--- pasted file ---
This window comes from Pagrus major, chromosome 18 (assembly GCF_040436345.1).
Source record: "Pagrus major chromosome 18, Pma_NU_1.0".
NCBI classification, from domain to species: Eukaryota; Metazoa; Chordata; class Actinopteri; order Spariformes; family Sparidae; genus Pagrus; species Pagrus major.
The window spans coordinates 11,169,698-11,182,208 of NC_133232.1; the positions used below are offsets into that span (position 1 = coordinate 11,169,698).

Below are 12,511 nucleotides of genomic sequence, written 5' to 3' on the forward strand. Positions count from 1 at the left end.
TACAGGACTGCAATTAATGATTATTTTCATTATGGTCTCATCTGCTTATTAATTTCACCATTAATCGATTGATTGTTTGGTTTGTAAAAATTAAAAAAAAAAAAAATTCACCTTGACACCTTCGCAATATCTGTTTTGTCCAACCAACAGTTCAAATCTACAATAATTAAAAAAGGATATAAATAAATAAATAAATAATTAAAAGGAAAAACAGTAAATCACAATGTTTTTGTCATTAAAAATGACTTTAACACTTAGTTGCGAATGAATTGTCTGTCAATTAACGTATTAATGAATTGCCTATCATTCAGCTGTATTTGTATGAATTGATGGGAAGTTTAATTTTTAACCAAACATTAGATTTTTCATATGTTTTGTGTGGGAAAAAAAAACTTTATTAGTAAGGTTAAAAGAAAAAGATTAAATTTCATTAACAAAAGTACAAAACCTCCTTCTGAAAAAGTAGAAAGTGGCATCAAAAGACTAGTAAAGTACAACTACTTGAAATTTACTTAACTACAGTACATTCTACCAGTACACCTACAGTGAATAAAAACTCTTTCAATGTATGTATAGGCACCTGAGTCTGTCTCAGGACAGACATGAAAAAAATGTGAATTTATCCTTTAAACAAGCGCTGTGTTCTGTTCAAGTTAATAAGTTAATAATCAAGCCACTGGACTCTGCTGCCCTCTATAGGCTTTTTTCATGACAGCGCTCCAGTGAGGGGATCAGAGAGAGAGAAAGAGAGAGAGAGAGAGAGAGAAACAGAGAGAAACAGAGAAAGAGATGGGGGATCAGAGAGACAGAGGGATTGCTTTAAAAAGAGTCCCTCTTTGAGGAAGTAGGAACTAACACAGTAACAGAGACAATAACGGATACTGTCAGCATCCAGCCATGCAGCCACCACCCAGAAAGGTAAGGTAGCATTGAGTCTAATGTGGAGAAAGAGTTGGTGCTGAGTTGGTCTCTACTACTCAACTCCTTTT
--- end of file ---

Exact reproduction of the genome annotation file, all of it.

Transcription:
This window comes from Pagrus major, chromosome 18 (assembly GCF_040436345.1).
Source record: "Pagrus major chromosome 18, Pma_NU_1.0".
NCBI classification, from domain to species: Eukaryota; Metazoa; Chordata; class Actinopteri; order Spariformes; family Sparidae; genus Pagrus; species Pagrus major.
The window spans coordinates 11,169,698-11,182,208 of NC_133232.1; the positions used below are offsets into that span (position 1 = coordinate 11,169,698).

Below are 12,511 nucleotides of genomic sequence, written 5' to 3' on the forward strand. Positions count from 1 at the left end.
TACAGGACTGCAATTAATGATTATTTTCATTATGGTCTCATCTGCTTATTAATTTCACCATTAATCGATTGATTGTTTGGTTTGTAAAAATTAAAAAAAAAAAAAATTCACCTTGACACCTTCGCAATATCTGTTTTGTCCAACCAACAGTTCAAATCTACAATAATTAAAAAAGGATATAAATAAATAAATAAATAATTAAAAGGAAAAACAGTAAATCACAATGTTTTTGTCATTAAAAATGACTTTAACACTTAGTTGCGAATGAATTGTCTGTCAATTAACGTATTAATGAATTGCCTATCATTCAGCTGTATTTGTATGAATTGATGGGAAGTTTAATTTTTAACCAAACATTAGATTTTTCATATGTTTTGTGTGGGAAAAAAAAACTTTATTAGTAAGGTTAAAAGAAAAAGATTAAATTTCATTAACAAAAGTACAAAACCTCCTTCTGAAAAAGTAGAAAGTGGCATCAAAAGACTAGTAAAGTACAACTACTTGAAATTTACTTAACTACAGTACATTCTACCAGTACACCTACAGTGAATAAAAACTCTTTCAATGTATGTATAGGCACCTGAGTCTGTCTCAGGACAGACATGAAAAAAATGTGAATTTATCCTTTAAACAAGCGCTGTGTTCTGTTCAAGTTAATAAGTTAATAATCAAGCCACTGGACTCTGCTGCCCTCTATAGGCTTTTTTCATGACAGCGCTCCAGTGAGGGGATCAGAGAGAGAGAAAGAGAGAGAGAGAGAGAGAGAAACAGAGAGAAACAGAGAAAGAGATGGGGGATCAGAGAGACAGAGGGATTGCTTTAAAAAGAGTCCCTCTTTGAGGAAGTAGGAACTAACACAGTAACAGAGACAATAACGGATACTGTCAGCATCCAGCCATGCAGCCACCACCCAGAAAGGTAAGGTAGCATTGAGTCTAATGTGGAGAAAGAGTTGGTGCTGAGTTGGTCTCTACTACTCAACTCCTTTT